Cyber criminals reportedly demanded $70 million in Bitcoin in exchange for data stolen during last week’s attack on Miami-based technology company Kaseya, which halted the operations of firms around the world, including hundreds of Sweden’s Coop supermarkets.
The ransom demand was posted on a blog used by the REvil, a Russia-linked cyber criminal group, on the dark web.
"More than a million systems were infected," the REvil group claimed, according to technology portal ZDNet.
“If anyone wants to negotiate about universal decryptor our price is $70,000,000 in BTC and we will publish publicly [a] decryptor that decrypts files of all victims, so everyone will be able to recover from [the] attack in less than one hour.”
Kaseya chief executive Fred Voccola confirmed that the company detected compromise attempts and immediately shut down its SaaS (software as a service) servers as a precautionary measure.
"[We] immediately notified our customers via email, in-product notices and phone to shut down their servers to prevent them from being compromised," Mr Voccola said in a statement.
“We notified law enforcement and government cyber security agencies, including the FBI and CISA. While our early indicators suggested that only a very small number of on-premises customers were affected, we took a conservative approach in shutting down the SaaS servers to ensure we protected our more than 36,000 customers to the best of our ability," he added.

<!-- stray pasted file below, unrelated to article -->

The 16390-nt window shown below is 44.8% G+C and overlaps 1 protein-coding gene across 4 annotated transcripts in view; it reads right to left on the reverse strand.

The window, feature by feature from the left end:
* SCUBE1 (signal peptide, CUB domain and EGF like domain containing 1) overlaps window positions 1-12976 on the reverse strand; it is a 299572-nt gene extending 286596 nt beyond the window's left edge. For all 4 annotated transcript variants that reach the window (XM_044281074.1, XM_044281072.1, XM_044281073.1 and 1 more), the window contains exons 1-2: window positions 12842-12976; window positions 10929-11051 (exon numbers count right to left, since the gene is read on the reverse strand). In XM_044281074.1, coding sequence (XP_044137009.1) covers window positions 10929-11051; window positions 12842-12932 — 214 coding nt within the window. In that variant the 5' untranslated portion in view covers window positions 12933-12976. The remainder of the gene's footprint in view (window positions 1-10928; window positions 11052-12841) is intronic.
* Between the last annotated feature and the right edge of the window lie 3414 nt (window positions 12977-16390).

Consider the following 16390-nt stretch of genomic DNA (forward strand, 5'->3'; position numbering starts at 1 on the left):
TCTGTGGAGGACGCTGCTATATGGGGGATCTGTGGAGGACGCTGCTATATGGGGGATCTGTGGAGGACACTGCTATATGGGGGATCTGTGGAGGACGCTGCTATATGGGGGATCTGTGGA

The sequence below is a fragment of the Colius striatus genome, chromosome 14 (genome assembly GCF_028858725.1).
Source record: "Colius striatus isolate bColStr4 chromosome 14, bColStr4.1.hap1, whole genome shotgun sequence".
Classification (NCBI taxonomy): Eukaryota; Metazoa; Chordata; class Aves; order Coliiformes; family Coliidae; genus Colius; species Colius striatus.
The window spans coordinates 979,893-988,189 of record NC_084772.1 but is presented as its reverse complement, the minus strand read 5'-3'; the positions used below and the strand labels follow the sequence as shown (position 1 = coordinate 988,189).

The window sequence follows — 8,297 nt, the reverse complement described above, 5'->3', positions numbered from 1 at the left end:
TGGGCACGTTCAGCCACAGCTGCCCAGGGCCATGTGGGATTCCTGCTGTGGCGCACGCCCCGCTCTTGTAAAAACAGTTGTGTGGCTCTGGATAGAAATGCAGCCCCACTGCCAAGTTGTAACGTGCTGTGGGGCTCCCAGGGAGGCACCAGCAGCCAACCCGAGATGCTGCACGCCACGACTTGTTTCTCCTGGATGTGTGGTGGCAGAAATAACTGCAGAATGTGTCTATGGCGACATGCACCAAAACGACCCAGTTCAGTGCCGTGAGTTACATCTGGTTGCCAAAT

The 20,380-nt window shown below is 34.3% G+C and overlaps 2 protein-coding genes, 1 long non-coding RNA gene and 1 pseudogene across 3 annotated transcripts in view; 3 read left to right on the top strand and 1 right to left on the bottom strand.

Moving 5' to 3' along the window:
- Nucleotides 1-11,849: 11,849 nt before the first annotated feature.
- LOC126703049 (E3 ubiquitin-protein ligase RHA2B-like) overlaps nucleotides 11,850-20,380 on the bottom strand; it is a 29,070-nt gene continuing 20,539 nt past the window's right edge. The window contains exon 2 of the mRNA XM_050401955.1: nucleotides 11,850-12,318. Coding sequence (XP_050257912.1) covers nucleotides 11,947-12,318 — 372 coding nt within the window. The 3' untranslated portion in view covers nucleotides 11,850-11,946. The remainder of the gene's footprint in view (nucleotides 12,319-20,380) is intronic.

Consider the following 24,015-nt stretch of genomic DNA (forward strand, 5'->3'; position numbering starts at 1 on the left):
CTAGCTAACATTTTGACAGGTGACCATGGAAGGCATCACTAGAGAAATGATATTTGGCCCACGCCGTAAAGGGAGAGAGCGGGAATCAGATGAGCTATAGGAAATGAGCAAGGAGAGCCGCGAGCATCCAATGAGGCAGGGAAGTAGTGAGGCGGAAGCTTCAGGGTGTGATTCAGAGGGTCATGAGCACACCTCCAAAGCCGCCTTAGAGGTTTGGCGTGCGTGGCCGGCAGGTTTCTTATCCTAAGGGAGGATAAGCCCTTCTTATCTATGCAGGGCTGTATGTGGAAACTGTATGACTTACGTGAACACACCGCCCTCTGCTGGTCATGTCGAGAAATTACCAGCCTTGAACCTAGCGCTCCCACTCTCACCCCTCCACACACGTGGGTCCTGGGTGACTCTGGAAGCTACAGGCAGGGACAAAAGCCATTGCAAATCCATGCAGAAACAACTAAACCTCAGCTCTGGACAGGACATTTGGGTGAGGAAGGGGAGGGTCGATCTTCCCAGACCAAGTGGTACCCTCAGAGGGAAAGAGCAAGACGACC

Victims are already getting individual ransom demands ranging from $44,999 to $5 million.
“The Kaseya ransomware attack clearly demonstrates that, without the right data protection, everyone is at risk of ransomware,” Peter Grimmond, international head of technology at data management company Veritas Technologies, said.
“The end-user companies caught in the crossfire of this attack are largely there by misfortune but this can be just as profitable for the hackers. Thousands of $45,000 payments quickly add up to huge hauls for the hackers.”
If hackers can get victims to “band together to make a single $70m payment”, they will “pocket a massive sum of money” in one go, Mr Grimmond said.
In a statement last week, the US Cybersecurity and Infrastructure Security Agency said it was “taking action to understand and address the recent supply chain ransomware attack” against Kaseya.
The FBI said it is contacting the victims.
President Joe Biden said on Saturday he has directed US intelligence agencies to investigate who was behind the sophisticated ransomware attack.
The cyber security market is forecast to be worth $363.05 billion in 2025, almost 125 per cent more than the amount spent in 2019, according to Mordor Intelligence, a research consultancy. The market is projected to grow at an annual rate of 14.5 per cent over the next four years.